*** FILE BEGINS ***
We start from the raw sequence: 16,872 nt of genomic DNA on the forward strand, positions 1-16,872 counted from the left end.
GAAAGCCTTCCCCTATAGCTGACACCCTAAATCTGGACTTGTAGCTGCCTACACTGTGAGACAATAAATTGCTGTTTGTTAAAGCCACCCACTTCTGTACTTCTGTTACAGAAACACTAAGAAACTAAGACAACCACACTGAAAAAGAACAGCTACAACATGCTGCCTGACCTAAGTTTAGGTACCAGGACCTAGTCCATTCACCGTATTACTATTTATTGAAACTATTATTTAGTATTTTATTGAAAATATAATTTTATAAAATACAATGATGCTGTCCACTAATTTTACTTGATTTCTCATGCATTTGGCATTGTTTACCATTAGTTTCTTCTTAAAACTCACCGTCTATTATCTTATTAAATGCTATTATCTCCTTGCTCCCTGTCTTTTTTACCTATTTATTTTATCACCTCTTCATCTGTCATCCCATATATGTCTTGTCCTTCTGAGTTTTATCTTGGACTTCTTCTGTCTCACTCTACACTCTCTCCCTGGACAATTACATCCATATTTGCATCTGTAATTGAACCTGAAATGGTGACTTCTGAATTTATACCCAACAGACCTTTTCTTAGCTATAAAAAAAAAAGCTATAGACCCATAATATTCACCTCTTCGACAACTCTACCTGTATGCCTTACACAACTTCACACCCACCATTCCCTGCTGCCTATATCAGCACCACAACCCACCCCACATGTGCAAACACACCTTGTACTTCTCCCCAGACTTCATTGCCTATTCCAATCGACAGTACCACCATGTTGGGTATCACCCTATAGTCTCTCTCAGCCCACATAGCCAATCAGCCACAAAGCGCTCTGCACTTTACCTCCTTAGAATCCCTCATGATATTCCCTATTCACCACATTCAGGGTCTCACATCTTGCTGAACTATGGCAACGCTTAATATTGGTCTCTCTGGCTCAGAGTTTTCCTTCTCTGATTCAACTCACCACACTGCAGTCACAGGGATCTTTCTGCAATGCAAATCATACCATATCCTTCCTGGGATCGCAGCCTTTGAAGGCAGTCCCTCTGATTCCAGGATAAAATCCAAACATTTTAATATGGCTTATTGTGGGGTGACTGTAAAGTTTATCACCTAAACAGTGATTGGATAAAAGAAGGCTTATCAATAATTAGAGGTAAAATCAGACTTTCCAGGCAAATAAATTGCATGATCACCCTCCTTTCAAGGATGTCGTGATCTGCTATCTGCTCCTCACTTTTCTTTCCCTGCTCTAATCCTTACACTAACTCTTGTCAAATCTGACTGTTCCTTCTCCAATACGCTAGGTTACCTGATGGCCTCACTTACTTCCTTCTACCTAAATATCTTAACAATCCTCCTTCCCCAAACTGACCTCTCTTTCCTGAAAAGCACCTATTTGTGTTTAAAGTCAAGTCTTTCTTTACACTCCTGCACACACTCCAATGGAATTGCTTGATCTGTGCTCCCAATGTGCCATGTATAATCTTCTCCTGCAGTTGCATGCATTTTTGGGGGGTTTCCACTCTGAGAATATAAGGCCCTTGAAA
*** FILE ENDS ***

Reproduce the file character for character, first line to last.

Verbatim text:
We start from the raw sequence: 16,872 nt of genomic DNA on the forward strand, positions 1-16,872 counted from the left end.
GAAAGCCTTCCCCTATAGCTGACACCCTAAATCTGGACTTGTAGCTGCCTACACTGTGAGACAATAAATTGCTGTTTGTTAAAGCCACCCACTTCTGTACTTCTGTTACAGAAACACTAAGAAACTAAGACAACCACACTGAAAAAGAACAGCTACAACATGCTGCCTGACCTAAGTTTAGGTACCAGGACCTAGTCCATTCACCGTATTACTATTTATTGAAACTATTATTTAGTATTTTATTGAAAATATAATTTTATAAAATACAATGATGCTGTCCACTAATTTTACTTGATTTCTCATGCATTTGGCATTGTTTACCATTAGTTTCTTCTTAAAACTCACCGTCTATTATCTTATTAAATGCTATTATCTCCTTGCTCCCTGTCTTTTTTACCTATTTATTTTATCACCTCTTCATCTGTCATCCCATATATGTCTTGTCCTTCTGAGTTTTATCTTGGACTTCTTCTGTCTCACTCTACACTCTCTCCCTGGACAATTACATCCATATTTGCATCTGTAATTGAACCTGAAATGGTGACTTCTGAATTTATACCCAACAGACCTTTTCTTAGCTATAAAAAAAAAAGCTATAGACCCATAATATTCACCTCTTCGACAACTCTACCTGTATGCCTTACACAACTTCACACCCACCATTCCCTGCTGCCTATATCAGCACCACAACCCACCCCACATGTGCAAACACACCTTGTACTTCTCCCCAGACTTCATTGCCTATTCCAATCGACAGTACCACCATGTTGGGTATCACCCTATAGTCTCTCTCAGCCCACATAGCCAATCAGCCACAAAGCGCTCTGCACTTTACCTCCTTAGAATCCCTCATGATATTCCCTATTCACCACATTCAGGGTCTCACATCTTGCTGAACTATGGCAACGCTTAATATTGGTCTCTCTGGCTCAGAGTTTTCCTTCTCTGATTCAACTCACCACACTGCAGTCACAGGGATCTTTCTGCAATGCAAATCATACCATATCCTTCCTGGGATCGCAGCCTTTGAAGGCAGTCCCTCTGATTCCAGGATAAAATCCAAACATTTTAATATGGCTTATTGTGGGGTGACTGTAAAGTTTATCACCTAAACAGTGATTGGATAAAAGAAGGCTTATCAATAATTAGAGGTAAAATCAGACTTTCCAGGCAAATAAATTGCATGATCACCCTCCTTTCAAGGATGTCGTGATCTGCTATCTGCTCCTCACTTTTCTTTCCCTGCTCTAATCCTTACACTAACTCTTGTCAAATCTGACTGTTCCTTCTCCAATACGCTAGGTTACCTGATGGCCTCACTTACTTCCTTCTACCTAAATATCTTAACAATCCTCCTTCCCCAAACTGACCTCTCTTTCCTGAAAAGCACCTATTTGTGTTTAAAGTCAAGTCTTTCTTTACACTCCTGCACACACTCCAATGGAATTGCTTGATCTGTGCTCCCAATGTGCCATGTATAATCTTCTCCTGCAGTTGCATGCATTTTTGGGGGGTTTCCACTCTGAGAATATAAGGCCCTTGAAA